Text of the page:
An East Vancouver elementary school teacher has generated a surprising response after writing an open letter calling attention to the desperate poverty of some of her young students.  

Carrie Gelson, who teaches seven- and eight-year-old children at Admiral Seymour Elementary School on Keefer Street, has received thousands of dollars in donations after revealing in the letter that some of her students constantly arrive at school late, hungry, without socks and with shoes that are falling apart.

Gelson said she wrote the letter after a particularly frustrating recent day in her Grade 2 classroom.

"I think I was feeling a little overwhelmed, cause I have a little boy [student] who's like, 'Ms. Gelson you said you're getting me shoes right?' Because I said I could probably find them," she said.

"Someone had promised me the right size of shoes for him and he'd asked me that morning and I hadn't them yet and it was raining."

Gelson said she also feels she has to bring snacks for some of her students

"When I have five kids who ask and four crackers each, you can see that my stack of five crackers doesn't go far," she said.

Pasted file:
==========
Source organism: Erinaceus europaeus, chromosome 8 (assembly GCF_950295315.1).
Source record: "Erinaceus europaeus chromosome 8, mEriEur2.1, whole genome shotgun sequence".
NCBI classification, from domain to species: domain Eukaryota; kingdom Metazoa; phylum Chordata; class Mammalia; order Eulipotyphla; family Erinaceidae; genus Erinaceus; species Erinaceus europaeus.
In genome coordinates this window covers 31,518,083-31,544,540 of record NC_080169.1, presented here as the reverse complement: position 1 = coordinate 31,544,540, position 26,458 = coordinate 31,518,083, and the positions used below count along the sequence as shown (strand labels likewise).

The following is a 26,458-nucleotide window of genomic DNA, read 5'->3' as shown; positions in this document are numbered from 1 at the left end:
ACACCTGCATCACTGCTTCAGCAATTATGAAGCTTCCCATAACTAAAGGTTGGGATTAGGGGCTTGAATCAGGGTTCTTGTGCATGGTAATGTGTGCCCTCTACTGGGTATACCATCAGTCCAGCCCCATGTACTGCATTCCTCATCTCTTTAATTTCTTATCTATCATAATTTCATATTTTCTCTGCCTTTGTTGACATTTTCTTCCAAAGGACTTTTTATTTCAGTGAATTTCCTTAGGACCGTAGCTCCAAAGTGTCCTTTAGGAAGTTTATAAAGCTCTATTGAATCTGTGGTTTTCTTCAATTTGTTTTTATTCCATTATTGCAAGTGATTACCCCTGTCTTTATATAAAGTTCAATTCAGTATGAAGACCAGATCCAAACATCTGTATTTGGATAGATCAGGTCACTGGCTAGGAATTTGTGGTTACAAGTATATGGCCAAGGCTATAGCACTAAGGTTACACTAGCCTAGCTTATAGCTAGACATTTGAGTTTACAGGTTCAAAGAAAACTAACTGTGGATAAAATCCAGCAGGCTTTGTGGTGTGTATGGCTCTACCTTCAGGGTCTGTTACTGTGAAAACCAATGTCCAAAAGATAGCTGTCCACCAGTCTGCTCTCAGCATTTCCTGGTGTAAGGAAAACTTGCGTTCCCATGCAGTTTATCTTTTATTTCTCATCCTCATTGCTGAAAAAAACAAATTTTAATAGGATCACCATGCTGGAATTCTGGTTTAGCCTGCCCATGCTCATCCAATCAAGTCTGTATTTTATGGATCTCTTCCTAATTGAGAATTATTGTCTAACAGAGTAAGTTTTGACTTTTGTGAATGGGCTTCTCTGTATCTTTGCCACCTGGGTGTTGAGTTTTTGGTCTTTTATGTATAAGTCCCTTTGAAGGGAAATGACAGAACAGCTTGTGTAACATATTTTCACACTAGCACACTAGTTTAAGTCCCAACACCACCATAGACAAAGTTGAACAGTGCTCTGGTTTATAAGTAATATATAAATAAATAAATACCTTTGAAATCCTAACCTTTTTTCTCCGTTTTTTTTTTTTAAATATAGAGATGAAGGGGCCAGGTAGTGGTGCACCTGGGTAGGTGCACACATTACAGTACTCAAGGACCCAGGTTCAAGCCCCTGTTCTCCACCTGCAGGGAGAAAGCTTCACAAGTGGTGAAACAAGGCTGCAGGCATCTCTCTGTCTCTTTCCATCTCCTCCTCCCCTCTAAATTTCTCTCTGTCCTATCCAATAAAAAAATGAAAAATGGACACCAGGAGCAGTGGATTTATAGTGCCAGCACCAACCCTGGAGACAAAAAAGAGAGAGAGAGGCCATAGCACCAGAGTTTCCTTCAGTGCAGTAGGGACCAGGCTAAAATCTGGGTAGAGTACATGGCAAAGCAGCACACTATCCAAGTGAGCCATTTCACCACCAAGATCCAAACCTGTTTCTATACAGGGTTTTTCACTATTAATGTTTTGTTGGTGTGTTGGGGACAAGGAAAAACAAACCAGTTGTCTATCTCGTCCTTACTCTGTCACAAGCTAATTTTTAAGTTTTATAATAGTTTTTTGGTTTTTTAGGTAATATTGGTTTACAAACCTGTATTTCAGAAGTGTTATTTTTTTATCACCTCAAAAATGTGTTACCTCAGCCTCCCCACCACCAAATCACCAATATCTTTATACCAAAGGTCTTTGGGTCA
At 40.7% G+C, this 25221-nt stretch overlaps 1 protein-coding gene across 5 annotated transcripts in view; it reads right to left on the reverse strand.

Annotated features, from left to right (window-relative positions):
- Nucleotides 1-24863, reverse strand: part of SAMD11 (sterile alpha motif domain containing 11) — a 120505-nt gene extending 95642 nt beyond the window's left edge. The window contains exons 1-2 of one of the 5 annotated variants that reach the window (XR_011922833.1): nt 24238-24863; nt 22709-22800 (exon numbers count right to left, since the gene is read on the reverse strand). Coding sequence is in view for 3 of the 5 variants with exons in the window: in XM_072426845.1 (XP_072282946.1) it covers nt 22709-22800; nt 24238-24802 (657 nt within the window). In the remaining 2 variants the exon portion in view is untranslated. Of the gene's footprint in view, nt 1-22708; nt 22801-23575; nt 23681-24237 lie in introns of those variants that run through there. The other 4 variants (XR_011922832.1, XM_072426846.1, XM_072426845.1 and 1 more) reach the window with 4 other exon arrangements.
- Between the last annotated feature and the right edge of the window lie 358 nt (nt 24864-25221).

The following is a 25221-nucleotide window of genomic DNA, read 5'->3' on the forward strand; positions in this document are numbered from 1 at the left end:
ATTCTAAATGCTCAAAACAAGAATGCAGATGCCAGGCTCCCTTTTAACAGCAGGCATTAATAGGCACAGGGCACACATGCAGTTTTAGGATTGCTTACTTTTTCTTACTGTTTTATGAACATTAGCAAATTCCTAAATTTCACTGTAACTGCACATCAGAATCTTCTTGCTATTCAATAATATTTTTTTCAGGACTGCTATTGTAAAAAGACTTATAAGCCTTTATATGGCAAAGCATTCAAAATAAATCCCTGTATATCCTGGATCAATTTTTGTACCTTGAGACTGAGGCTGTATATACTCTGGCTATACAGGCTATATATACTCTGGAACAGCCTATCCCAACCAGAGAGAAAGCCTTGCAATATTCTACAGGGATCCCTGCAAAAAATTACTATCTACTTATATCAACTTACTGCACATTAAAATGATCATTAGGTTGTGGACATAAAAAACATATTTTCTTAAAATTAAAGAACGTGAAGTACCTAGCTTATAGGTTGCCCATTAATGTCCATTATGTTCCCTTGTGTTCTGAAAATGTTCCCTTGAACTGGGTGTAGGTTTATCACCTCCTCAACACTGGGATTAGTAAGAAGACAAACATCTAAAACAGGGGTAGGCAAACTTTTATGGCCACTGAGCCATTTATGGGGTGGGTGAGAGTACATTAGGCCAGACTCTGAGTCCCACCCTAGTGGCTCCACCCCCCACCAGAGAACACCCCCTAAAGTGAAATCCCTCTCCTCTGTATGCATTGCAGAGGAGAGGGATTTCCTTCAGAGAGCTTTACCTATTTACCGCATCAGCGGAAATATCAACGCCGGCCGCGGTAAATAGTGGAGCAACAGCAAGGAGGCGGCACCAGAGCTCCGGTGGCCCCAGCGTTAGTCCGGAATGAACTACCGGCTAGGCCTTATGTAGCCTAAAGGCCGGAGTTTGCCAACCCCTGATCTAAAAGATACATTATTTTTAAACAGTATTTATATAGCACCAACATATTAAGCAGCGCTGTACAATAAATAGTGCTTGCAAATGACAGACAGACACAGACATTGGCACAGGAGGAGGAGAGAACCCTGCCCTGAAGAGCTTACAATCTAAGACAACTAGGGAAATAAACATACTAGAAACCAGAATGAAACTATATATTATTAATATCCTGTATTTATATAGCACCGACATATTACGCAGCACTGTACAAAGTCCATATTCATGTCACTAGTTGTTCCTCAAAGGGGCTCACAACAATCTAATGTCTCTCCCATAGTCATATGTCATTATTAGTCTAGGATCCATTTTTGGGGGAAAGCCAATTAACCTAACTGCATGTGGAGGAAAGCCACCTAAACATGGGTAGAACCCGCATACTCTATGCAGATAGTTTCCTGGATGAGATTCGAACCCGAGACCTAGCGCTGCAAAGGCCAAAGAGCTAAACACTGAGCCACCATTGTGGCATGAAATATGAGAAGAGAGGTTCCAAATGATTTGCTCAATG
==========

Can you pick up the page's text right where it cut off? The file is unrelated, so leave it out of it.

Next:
She dips into the snack drawer for the students several times a day.

The letter was written to raise awareness about the plight of inner city children, and originally was just circulated among her friends — some of whom put it on the internet. It has since spread to blogs and other postings online.

The impact quickly moved some people to try to help.

"One person came to the school and handed my principal $1,500 cash," Gelson said.

A woman brought Gelson some socks — and a $1,000 cheque Monday.

"I happened to be shopping [Sunday] and saw Carrie's call for help and just thought I'd drop [the socks] off, along with the cheque," said donor Linda Murray.

Calls offering help have been flooding into the school’s office are coming from as far away as Edmonton.

With files from the CBC's Belle Puri